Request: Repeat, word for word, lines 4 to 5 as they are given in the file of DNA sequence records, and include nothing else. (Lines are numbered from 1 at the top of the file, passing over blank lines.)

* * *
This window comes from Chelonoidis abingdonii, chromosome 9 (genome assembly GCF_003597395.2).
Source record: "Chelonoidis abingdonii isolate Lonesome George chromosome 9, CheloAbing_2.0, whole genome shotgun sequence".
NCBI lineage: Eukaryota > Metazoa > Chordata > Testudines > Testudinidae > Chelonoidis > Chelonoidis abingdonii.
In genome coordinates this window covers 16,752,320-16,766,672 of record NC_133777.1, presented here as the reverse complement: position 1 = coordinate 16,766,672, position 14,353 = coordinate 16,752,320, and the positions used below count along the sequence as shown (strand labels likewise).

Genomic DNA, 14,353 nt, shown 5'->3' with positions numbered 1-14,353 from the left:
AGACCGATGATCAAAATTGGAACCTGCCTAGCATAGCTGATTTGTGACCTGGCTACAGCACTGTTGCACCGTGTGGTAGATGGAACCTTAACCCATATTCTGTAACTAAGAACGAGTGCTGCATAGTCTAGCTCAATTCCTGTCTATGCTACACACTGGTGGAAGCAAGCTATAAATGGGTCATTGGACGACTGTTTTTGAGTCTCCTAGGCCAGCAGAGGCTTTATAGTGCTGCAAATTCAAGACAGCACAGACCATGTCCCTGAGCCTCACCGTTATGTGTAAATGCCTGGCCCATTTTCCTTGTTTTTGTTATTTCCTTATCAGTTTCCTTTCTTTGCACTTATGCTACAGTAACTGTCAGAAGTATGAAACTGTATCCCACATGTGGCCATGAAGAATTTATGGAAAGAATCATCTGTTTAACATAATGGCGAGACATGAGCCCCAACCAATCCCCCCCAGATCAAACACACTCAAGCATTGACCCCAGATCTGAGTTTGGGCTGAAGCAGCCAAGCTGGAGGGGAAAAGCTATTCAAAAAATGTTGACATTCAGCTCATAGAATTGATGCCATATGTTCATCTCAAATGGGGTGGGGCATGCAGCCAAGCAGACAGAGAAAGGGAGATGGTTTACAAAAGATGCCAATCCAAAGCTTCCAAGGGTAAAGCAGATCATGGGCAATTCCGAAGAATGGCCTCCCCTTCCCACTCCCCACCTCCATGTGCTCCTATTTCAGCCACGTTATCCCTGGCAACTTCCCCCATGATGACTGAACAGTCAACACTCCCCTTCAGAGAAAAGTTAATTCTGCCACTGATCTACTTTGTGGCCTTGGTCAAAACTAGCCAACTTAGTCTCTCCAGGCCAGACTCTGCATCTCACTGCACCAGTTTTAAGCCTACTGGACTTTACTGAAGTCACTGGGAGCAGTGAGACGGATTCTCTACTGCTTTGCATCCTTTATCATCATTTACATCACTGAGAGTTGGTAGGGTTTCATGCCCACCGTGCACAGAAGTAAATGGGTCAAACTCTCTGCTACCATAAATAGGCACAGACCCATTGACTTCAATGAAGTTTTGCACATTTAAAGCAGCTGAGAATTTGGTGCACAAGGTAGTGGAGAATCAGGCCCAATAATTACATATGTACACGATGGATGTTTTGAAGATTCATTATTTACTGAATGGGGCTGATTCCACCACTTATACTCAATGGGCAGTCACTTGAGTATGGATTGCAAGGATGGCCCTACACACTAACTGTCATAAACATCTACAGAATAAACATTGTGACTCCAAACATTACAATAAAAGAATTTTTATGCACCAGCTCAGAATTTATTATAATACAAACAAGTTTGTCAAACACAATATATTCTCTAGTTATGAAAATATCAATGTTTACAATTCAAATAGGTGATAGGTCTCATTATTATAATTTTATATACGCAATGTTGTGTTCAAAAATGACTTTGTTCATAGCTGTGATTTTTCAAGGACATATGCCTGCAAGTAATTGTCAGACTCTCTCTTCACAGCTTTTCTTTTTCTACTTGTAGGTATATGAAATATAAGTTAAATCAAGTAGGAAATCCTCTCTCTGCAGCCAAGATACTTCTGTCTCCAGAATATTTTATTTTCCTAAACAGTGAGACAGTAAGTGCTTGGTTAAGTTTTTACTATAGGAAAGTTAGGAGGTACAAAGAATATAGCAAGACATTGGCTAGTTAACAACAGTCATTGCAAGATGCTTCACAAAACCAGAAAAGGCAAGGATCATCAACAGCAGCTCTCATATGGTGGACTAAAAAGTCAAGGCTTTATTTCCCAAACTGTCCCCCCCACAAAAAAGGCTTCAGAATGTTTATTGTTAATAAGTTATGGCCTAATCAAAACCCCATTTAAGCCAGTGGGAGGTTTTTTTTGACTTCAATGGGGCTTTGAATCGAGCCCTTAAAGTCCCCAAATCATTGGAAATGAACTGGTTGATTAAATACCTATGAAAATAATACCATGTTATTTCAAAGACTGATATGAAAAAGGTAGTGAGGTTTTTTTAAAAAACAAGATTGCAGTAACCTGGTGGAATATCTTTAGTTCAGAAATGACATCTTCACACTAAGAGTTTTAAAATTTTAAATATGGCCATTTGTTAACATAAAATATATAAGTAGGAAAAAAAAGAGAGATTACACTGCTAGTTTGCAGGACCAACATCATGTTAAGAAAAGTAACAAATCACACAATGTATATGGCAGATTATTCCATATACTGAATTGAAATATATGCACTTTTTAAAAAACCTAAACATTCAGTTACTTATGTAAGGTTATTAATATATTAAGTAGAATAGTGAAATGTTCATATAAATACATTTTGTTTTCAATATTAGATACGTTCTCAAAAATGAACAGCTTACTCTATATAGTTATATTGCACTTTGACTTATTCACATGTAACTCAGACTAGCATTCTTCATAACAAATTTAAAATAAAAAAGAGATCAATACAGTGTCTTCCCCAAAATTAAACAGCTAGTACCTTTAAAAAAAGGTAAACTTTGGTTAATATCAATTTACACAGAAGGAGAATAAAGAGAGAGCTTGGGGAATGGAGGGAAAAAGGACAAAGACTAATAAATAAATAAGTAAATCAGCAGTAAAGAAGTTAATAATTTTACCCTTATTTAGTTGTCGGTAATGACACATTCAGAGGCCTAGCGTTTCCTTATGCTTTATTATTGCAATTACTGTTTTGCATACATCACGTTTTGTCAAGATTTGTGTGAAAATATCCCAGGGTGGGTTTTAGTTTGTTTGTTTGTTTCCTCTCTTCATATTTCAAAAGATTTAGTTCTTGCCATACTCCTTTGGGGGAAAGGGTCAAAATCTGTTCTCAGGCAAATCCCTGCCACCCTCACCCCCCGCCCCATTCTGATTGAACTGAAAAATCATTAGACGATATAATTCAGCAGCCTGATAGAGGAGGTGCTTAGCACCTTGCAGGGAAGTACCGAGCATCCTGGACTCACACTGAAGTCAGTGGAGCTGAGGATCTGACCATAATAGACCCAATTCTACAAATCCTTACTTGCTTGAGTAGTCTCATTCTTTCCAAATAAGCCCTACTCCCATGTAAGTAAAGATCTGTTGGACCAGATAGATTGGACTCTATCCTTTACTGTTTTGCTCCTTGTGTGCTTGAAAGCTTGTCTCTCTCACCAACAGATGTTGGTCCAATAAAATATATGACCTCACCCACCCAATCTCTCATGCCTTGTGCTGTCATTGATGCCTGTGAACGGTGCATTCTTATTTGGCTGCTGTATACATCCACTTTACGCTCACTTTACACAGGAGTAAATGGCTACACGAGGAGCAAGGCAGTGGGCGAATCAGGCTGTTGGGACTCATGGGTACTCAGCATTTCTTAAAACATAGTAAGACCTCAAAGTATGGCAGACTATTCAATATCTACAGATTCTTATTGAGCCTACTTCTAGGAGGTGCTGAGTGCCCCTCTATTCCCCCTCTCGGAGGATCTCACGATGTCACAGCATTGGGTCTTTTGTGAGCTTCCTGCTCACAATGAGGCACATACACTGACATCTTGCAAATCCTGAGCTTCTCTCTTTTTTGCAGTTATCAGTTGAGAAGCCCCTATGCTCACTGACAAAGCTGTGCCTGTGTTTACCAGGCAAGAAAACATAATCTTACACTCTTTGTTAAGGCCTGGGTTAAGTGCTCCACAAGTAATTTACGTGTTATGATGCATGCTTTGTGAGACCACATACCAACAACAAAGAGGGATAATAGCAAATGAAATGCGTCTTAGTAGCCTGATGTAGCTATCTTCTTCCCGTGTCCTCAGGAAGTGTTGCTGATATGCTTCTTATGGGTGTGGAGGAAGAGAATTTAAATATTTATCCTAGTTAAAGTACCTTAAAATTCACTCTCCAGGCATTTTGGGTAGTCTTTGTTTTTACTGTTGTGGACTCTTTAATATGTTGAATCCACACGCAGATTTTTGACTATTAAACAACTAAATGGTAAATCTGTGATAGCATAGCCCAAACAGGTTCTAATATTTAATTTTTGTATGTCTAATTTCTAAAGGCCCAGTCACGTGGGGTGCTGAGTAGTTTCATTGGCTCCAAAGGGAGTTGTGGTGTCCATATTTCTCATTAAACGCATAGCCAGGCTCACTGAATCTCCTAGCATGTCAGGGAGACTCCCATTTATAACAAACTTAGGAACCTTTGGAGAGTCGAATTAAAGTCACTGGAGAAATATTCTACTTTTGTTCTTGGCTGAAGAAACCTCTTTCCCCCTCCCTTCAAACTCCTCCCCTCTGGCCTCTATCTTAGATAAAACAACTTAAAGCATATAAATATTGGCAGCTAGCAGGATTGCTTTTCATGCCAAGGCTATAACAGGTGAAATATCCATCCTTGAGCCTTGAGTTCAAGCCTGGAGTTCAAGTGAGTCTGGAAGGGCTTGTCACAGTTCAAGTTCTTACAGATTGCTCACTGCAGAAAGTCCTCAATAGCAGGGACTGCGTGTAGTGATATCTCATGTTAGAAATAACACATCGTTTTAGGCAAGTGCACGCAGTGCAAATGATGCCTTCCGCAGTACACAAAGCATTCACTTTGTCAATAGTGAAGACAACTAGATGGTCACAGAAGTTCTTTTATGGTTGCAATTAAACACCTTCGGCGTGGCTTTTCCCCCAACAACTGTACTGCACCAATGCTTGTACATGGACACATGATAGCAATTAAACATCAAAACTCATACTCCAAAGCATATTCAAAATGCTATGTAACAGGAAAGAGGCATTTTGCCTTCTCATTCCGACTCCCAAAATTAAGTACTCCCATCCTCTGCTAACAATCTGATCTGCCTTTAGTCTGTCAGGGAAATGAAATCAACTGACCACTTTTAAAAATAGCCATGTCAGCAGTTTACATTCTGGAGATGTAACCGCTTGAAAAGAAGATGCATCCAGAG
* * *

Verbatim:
In genome coordinates this window covers 16,752,320-16,766,672 of record NC_133777.1, presented here as the reverse complement: position 1 = coordinate 16,766,672, position 14,353 = coordinate 16,752,320, and the positions used below count along the sequence as shown (strand labels likewise).

Genomic DNA, 14,353 nt, shown 5'->3' with positions numbered 1-14,353 from the left: